Mandolin Muse |

Mandolin Muse

Stewart OksenhornAspen Times Staff Writer
The Jaybird Trio - mandolinist John Reischman, left, bassist Trisha Gagnon and guitarist Jim Nunally - performs at Main Street Bakery on Wednesday at 8 p.m.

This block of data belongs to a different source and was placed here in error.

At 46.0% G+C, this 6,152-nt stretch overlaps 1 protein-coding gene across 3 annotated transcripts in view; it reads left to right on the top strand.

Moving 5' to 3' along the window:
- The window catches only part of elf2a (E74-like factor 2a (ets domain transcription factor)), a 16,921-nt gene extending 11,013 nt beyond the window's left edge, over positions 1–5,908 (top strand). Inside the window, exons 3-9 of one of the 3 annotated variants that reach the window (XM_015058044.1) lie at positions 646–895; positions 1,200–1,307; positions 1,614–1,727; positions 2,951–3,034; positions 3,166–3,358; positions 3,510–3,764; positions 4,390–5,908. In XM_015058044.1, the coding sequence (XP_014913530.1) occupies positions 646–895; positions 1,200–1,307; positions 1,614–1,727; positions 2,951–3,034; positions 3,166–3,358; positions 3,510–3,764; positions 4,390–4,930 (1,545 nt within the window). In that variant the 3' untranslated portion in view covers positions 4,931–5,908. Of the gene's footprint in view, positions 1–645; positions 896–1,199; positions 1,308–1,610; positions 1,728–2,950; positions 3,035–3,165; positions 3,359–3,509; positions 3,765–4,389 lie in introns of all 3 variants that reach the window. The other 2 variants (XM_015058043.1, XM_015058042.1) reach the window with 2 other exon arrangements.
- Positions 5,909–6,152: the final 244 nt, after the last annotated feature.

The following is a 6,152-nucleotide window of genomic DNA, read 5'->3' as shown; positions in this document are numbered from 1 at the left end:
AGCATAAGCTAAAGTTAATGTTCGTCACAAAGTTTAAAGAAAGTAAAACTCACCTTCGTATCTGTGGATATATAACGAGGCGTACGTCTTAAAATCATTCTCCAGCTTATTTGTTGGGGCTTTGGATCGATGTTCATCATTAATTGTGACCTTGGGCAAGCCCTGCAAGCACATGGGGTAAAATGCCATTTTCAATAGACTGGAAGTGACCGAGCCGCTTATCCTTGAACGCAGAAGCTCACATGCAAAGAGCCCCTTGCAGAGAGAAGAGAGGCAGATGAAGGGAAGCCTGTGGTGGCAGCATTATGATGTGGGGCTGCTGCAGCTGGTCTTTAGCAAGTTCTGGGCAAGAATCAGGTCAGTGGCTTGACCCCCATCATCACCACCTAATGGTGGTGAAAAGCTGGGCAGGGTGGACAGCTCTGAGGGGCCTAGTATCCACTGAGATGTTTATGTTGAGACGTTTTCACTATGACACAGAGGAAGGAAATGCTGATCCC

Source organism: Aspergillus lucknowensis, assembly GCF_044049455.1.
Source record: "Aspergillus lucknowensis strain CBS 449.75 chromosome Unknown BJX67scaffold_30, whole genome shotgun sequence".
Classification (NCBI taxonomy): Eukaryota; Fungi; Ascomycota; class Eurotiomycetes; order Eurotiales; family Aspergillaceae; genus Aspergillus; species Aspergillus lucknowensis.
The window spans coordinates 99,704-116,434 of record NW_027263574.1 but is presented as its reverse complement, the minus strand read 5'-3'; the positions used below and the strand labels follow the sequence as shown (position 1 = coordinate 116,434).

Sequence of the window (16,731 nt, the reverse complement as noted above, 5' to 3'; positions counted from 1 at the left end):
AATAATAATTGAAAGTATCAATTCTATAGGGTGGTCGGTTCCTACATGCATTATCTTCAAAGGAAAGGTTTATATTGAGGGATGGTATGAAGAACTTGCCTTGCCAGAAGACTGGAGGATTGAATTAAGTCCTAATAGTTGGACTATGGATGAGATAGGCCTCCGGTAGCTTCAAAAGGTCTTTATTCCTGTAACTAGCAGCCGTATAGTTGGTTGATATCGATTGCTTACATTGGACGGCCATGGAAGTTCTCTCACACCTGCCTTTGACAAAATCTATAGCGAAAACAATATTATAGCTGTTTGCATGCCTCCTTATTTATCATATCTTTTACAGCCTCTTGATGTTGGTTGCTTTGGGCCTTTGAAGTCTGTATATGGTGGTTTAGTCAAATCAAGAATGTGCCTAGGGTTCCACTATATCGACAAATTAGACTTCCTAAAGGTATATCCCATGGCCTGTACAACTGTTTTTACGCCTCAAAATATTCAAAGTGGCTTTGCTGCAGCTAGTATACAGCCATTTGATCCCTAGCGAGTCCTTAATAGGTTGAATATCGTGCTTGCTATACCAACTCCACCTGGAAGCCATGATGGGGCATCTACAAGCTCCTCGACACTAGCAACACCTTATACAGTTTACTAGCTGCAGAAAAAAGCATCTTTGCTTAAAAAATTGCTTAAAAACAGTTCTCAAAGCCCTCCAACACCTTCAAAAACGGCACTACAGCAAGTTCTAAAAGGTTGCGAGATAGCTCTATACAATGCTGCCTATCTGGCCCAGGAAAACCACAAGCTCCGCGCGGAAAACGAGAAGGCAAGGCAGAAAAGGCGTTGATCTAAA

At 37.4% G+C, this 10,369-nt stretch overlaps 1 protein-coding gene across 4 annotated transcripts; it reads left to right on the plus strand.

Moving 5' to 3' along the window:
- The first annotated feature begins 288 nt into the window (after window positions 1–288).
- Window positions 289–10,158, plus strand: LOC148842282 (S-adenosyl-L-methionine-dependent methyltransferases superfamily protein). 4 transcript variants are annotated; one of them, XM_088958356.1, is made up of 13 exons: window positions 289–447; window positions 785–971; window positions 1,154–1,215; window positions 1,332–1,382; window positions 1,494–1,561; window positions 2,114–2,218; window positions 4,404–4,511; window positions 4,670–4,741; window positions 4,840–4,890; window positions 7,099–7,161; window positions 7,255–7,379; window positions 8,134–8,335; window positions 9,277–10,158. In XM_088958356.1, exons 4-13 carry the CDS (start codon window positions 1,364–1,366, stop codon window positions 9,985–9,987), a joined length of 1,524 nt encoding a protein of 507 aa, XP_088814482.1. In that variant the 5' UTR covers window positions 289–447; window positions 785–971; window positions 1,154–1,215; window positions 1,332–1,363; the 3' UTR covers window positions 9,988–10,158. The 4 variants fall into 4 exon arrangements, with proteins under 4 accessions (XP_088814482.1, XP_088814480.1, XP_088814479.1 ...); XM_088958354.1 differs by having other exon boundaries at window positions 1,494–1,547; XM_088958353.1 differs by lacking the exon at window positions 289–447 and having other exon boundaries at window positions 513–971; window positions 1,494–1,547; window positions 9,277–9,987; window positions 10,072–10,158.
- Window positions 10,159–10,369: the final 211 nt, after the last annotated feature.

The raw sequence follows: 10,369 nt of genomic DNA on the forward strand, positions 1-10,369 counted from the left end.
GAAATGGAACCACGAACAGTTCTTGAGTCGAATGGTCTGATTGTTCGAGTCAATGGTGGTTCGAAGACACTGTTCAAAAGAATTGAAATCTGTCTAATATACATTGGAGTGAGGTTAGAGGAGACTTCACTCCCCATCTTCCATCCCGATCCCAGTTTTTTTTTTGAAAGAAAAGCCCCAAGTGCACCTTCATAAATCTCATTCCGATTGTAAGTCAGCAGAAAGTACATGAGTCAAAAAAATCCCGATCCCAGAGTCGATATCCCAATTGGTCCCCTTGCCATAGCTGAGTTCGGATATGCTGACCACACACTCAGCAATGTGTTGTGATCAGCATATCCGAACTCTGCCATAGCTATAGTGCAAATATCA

As an adolescent growing up in the northern California town of Ukiah, in the mid-’60s, John Reischman played guitar. He gravitated not toward the psychedelic rock that ruled San Francisco, 100 miles to the south, at the time, but to the fingerpicking and blues styles that had been popularized by the earlier folk revival.When Reischman discovered later in his teens, however, that a family friend had a mandolin, his musical world opened up. “I was curious and borrowed it. It was a different identity for myself,” said Reischman.It might be more accurate to say that, through the mandolin, Reischman found multiple identities. In a career that began in the late ’70s, Reischman helped define the new acoustic sound as an original member of the Tony Rice Unit, and played something akin to straight-up bluegrass with the San Francisco outfit Good Ol’ Persons. His long-running association with guitarist John Miller has had the duo focusing on crossing jazz with South American-influenced styles; Reischman has further explored the music of Brazil in the Southern Cross Quintet. Reischman, who has lived in Vancouver, B.C., for the past 12 years, has been a sideman for a variety of projects; an ongoing collaboration with Canadian singer-songwriter Susan Crowe resulted in the 1997 Juno-nominated “This Far From Home.” Under his own name, Reischman’s output includes his 1993 solo debut “North of the Border,” which Bluegrass Unlimited magazine called “monumental,” and 1999’s “Up in the Woods,” both of which combine bluegrass, Brazilian, old-time swing, Celtic and more. Clearly, Reischman is finding glory in the breadth of acoustic music. “There’s a lot of room for expression in there,” said the 48-year-old Reischman. “There’s such a broad spectrum [in current acoustic music], from real traditional bands to a band like Nickel Creek.”With his current combo the Jaybirds, Reischman is getting closer than ever to the bluegrass roots. Formed three years ago, the Jaybirds features the classic quintet bluegrass lineup of guitar (Jim Nunally, with whom Reischman has a long association), bass (Trisha Gagnon), five-string banjo (Nick Hornbuckle) and fiddle (Greg Spatz).In his Aspen debut, Wednesday, Oct. 22, at Main Street Bakery, Reischman will appear with a stripped-down version of the Jaybirds. But the Jaybird Trio will feature all three of the full group’s singers – Reischman, Nunally and Gagnon – giving the small combo a distinct character as a vocal group.”The Jaybirds are more of a bluegrass thing – straight-up, but our own thing,” said Reischman of his latest group, which has released two CDs: 2001’s “John Reischman and the Jaybirds,” and “Field Guide,” which was nominated for a Canadian Juno Award in the Best Roots and Traditional Album category. “It’s not covers of Flatt & Scruggs songs, but it has an old-time influence.”And [the Aspen performance] will be different from that, because it’s just the three of us, not the whole five-piece.”Though Reischman’s own name is (usually) attached to the group, he says Jaybird is far from “his” band. While Reischman chose the material at first, all the members of the Jaybirds now choose and write material. “It’s not me and a backup band,” said Reischman. Reischman claims influences on the mandolin that range from bluegrass patriarch Bill Monroe to jazzer Jethro Burns to newgrass pioneer Sam Bush. But the clearest model for Reischman is another northern California picker with a wide-ranging vision for the instrument, David Grisman. “When I first heard that first Grisman quintet record, I flipped,” he said, referring to Grisman’s groundbreaking mid-’70s album that fused South American, jazz and bluegrass sounds. “I was familiar with that style beforehand, though. I saw the band, the Great American String Band with Grisman and fiddler Richard Greene, that was sort of the precursor to Grisman’s quintet. They were doing Django Reinhardt. That made me look at Django, and I flipped for that as well.”While Grisman lit the path, Reischman has long been finding his own way in the music. With the Jaybirds, Reischman is going in a direction that Grisman hasn’t ventured in a long while.”When I started out, I was more interested in progressive bluegrass,” he said. “But over the past 10 years, I’m more attracted to the traditional sound – using the traditional style to get my own sound, and not make it so modern.”[John Reischman and the Jaybird Trio appear Wednesday, Oct. 22, at 8 p.m., at the Main Street Bakery]

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